The last 4 instructions just run another syscall, exit, you can check this yourself if you wish:
xor eax,eax xor ebx,ebx inc al int 0x80
Obviously we can now wrtie this in a much simpler way, but there is no need, we know exactly what this application does and how it does it.
As I mentioned earlier, the obfuscation could have been done better to make the reversing process harder. I actually purposefully made the obfuscation weaker than I could have to make the challenge easier.
Inserting more junk data inbetween some instructions could make the static disassembly significantly more difficult to read and understand.
I have to actually add a byte (0x89) at the end of the data section because the next few instructions were being obfuscated in a way that made them unreadable:
80480d5: 25 64 0d ee 89 and eax,0x89ee0d64 80480da: c5 b0 c9 01 f8 eb lds esi,FWORD PTR [eax-0x1407fe37] 80480e0: 1f pop ds 80480e1: 8d 55 00 lea edx,[ebp+0x0] 80480e4: 88 0c 24 mov BYTE PTR [esp],cl 80480e7: 4c dec esp
The disassembly shown here has had the last byte of the data removed and is the last line of the data section; and a few lines after.
As you can see the byte following the data section has been moved to the data section and as a result the next few instructions have been incorrectly disassembled.
This method can be implemented throughout the whole application, making most of the instructions disassemble incorrectly.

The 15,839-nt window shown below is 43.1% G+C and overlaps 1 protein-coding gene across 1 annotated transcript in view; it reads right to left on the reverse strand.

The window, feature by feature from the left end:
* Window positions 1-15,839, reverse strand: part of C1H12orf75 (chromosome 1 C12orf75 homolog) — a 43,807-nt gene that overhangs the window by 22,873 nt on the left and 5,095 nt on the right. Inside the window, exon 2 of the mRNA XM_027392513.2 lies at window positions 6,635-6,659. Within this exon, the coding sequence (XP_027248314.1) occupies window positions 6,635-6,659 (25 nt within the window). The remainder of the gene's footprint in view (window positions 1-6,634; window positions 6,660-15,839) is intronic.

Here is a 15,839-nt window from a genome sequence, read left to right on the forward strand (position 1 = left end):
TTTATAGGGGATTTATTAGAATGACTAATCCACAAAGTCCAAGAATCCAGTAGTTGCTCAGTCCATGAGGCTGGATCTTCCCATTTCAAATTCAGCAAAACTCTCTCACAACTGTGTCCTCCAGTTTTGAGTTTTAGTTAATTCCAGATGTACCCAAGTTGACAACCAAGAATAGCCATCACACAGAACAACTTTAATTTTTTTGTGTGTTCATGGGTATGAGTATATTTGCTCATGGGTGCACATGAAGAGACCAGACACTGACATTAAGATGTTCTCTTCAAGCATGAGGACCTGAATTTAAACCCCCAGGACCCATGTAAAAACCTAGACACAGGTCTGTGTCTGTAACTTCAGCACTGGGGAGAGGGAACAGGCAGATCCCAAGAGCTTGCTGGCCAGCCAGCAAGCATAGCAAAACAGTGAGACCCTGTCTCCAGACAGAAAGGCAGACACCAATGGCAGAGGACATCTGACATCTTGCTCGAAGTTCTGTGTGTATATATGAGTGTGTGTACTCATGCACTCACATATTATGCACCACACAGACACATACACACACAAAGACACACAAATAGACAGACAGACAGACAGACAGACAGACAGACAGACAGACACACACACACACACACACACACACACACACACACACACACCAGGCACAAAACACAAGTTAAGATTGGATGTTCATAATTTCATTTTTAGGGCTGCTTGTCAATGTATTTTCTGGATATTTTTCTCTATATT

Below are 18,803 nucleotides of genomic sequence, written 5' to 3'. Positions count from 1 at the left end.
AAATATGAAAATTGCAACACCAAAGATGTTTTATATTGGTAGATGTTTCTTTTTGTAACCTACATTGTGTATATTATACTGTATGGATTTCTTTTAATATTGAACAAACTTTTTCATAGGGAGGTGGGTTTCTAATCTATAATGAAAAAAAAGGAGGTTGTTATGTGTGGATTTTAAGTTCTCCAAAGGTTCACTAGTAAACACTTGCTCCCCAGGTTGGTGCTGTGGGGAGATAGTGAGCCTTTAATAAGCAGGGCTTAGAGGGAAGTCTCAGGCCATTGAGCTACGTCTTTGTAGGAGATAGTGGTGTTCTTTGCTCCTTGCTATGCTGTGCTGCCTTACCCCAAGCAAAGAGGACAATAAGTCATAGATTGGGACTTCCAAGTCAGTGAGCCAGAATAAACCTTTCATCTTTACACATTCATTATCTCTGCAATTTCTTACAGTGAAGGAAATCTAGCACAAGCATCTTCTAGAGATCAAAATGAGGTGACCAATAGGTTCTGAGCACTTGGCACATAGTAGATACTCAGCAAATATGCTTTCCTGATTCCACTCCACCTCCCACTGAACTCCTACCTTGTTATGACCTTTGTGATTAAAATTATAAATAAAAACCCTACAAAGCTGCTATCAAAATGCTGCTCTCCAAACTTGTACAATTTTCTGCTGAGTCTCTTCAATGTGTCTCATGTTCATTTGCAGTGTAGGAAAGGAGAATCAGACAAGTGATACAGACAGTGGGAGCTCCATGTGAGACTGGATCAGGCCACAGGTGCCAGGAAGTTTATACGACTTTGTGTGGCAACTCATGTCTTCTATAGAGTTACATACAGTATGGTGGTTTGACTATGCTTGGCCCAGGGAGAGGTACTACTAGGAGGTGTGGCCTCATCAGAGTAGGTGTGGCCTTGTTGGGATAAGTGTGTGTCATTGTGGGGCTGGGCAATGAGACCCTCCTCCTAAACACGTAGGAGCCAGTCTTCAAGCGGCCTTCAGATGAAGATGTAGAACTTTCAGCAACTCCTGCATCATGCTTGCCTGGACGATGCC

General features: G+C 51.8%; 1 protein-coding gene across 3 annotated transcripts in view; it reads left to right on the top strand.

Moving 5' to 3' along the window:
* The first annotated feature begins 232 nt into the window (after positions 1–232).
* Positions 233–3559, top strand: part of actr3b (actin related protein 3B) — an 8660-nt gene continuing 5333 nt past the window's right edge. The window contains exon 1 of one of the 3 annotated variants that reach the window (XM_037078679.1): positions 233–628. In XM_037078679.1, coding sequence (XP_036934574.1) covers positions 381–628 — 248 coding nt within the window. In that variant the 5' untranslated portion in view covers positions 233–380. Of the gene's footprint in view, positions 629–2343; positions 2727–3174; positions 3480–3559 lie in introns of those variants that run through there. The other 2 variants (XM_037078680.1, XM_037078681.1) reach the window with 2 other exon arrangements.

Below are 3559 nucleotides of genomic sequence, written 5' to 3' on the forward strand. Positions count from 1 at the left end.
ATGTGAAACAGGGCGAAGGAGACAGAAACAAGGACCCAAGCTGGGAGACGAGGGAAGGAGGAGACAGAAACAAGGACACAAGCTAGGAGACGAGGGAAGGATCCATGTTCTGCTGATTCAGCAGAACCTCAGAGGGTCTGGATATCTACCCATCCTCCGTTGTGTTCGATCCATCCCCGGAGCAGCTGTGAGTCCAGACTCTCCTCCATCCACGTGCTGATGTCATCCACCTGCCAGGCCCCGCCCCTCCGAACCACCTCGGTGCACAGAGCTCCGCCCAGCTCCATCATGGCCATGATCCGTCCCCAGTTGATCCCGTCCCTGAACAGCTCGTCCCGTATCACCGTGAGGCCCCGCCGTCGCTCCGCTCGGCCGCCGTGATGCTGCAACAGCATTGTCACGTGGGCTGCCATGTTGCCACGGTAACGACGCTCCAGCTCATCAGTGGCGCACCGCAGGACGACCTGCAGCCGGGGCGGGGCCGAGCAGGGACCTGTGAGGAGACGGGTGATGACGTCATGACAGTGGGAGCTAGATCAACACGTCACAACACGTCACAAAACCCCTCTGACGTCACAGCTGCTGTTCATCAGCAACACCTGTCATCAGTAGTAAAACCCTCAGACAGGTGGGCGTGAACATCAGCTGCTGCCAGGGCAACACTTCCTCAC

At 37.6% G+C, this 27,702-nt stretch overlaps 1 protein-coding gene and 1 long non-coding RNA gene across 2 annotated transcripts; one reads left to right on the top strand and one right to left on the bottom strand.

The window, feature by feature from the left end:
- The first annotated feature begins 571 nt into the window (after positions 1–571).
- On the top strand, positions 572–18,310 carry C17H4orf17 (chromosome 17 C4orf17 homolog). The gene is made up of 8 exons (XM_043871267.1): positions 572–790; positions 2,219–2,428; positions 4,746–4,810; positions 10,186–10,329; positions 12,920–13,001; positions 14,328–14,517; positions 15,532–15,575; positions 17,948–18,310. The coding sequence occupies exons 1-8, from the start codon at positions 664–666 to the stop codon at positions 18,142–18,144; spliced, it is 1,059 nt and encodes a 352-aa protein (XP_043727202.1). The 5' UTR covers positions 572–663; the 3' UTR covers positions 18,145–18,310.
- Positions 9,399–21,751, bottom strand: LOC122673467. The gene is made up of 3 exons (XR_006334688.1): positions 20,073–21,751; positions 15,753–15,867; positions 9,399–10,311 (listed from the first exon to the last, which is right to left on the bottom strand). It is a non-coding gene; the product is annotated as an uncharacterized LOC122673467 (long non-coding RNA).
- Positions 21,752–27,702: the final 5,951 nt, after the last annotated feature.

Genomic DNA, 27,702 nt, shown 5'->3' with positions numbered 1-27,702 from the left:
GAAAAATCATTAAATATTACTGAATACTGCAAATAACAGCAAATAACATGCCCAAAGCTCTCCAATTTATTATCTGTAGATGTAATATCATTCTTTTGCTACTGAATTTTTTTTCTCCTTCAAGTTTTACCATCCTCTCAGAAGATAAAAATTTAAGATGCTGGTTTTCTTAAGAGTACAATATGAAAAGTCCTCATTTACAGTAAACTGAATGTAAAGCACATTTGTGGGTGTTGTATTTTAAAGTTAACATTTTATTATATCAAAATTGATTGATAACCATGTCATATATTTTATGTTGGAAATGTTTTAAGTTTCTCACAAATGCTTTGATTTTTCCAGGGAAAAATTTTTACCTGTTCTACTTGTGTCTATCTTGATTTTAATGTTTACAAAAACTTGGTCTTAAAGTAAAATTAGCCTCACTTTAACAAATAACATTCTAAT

Constant unfolding could be improved here, for instance:
mov al,0x8 mov ebx,0x4 sub eax,ebx sub ebx,eax inc ebx int 0x80
Could be rewritten to:
push 0xff7316ca xor [esp], 0x8ce931 mov eax, 0xffffffff sub eax, [esp] push eax shl [esp], 0x4 sub [esp], 0x3f pop ebx int 0x80
They both do the same thing but the second is a little harder to read, you could obviously keep extending this by implementing more and more complex algorithms to work out your required value.
This can also be applied to references to memory addresses, for instance, if you want to jump to a certain memory address, do some maths to work out the memory address before jumping there.
More advanced instructions could be used like imul, idiv, cmpsb, rol, stosb, rep, movsx, fadd, fcom... The list goes on...
The MMX and other unusual registers could have been taken advantage of.
Also, the key to decrypt the data could have been a command line argument or somehow retreived from outside of the application, this way it would have been extremely difficult decode the data.
There are sometimes easier ways to get a result other than reversing the whole application, maybe just understanding a few bits might be enough.
Although there are ways to make the reversers job more difficult, its never possible to make it impossible to reverse, providing the reverser is able to run the application (if the CPU can see the instructions, then so can the reverser).
A good knowledge of assembly is needed to do any type of indepth reverse engineering.
Reversing: Secrets of Reverse Engineering by Eldad Eilam